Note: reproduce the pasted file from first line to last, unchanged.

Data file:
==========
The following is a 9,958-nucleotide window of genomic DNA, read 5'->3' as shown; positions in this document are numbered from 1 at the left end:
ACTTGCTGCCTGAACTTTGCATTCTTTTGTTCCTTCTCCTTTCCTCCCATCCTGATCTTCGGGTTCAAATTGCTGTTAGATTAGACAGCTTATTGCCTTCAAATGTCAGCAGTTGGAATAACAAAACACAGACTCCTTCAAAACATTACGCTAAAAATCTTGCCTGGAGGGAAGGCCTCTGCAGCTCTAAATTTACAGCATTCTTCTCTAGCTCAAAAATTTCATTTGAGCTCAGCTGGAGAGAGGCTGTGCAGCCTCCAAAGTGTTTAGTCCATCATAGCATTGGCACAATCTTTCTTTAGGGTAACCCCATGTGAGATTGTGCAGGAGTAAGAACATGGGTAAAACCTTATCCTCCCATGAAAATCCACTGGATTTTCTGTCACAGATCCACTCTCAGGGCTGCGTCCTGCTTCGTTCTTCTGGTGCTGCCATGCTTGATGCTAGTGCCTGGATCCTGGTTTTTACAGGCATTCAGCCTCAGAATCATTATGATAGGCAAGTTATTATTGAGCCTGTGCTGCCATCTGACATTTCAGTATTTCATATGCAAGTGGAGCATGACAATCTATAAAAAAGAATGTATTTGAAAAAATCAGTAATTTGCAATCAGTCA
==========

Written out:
The following is a 9,958-nucleotide window of genomic DNA, read 5'->3' as shown; positions in this document are numbered from 1 at the left end:
ACTTGCTGCCTGAACTTTGCATTCTTTTGTTCCTTCTCCTTTCCTCCCATCCTGATCTTCGGGTTCAAATTGCTGTTAGATTAGACAGCTTATTGCCTTCAAATGTCAGCAGTTGGAATAACAAAACACAGACTCCTTCAAAACATTACGCTAAAAATCTTGCCTGGAGGGAAGGCCTCTGCAGCTCTAAATTTACAGCATTCTTCTCTAGCTCAAAAATTTCATTTGAGCTCAGCTGGAGAGAGGCTGTGCAGCCTCCAAAGTGTTTAGTCCATCATAGCATTGGCACAATCTTTCTTTAGGGTAACCCCATGTGAGATTGTGCAGGAGTAAGAACATGGGTAAAACCTTATCCTCCCATGAAAATCCACTGGATTTTCTGTCACAGATCCACTCTCAGGGCTGCGTCCTGCTTCGTTCTTCTGGTGCTGCCATGCTTGATGCTAGTGCCTGGATCCTGGTTTTTACAGGCATTCAGCCTCAGAATCATTATGATAGGCAAGTTATTATTGAGCCTGTGCTGCCATCTGACATTTCAGTATTTCATATGCAAGTGGAGCATGACAATCTATAAAAAAGAATGTATTTGAAAAAATCAGTAATTTGCAATCAGTCA